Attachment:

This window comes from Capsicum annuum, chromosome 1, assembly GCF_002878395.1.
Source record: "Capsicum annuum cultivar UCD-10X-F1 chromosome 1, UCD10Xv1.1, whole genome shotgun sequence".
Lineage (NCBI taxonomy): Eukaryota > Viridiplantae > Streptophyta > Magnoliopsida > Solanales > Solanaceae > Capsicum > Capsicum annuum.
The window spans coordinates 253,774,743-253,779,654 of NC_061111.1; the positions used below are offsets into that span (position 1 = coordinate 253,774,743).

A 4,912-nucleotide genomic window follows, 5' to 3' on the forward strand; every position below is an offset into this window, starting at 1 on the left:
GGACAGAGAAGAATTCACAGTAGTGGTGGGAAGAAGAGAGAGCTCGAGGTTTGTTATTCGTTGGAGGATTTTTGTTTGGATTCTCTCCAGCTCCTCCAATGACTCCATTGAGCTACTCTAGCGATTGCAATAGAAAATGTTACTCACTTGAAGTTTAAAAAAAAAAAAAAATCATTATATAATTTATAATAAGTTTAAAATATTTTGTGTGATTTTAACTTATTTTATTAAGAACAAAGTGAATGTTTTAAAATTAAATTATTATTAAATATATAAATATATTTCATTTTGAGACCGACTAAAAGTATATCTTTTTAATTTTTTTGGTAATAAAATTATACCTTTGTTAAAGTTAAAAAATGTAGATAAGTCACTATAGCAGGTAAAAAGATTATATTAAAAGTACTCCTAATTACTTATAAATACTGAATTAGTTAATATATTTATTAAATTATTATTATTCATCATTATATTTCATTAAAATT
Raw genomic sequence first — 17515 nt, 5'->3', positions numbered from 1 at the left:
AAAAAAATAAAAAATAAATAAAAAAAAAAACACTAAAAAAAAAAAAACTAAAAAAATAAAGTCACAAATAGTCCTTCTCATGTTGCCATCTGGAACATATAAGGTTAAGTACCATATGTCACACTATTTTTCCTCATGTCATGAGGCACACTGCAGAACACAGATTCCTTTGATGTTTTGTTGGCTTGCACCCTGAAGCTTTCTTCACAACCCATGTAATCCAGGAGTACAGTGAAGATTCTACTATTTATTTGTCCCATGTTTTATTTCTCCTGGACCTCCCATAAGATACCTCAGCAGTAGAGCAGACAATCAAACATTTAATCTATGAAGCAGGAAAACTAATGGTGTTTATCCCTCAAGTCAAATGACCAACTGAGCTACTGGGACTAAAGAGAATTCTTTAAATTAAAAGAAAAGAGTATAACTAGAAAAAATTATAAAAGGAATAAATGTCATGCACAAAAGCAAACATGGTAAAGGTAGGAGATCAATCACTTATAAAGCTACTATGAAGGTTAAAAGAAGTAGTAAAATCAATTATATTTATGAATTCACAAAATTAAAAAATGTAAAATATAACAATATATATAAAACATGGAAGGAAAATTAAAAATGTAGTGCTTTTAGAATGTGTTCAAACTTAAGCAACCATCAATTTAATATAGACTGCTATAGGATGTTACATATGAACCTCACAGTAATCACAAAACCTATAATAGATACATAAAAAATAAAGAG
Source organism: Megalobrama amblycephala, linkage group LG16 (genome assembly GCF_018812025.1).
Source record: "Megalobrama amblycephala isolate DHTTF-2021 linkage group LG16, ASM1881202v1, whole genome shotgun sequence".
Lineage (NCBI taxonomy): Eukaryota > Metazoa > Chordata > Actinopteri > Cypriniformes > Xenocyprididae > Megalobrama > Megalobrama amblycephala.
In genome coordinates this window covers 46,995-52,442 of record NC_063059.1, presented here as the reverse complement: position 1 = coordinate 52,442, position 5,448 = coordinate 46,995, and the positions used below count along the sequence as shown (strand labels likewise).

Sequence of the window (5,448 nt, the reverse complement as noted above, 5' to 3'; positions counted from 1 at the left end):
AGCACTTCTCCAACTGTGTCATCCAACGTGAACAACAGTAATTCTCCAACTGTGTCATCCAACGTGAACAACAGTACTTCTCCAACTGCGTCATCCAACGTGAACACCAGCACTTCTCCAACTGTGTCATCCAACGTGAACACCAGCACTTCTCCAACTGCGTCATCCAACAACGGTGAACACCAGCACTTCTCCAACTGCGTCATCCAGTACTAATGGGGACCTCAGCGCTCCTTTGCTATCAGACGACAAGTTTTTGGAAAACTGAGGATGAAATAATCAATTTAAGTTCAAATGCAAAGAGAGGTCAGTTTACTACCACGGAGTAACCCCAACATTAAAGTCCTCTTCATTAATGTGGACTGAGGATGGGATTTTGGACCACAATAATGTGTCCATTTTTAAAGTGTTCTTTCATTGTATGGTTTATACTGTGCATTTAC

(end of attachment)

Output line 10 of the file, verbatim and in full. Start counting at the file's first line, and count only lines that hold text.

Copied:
Source record: "Megalobrama amblycephala isolate DHTTF-2021 linkage group LG16, ASM1881202v1, whole genome shotgun sequence".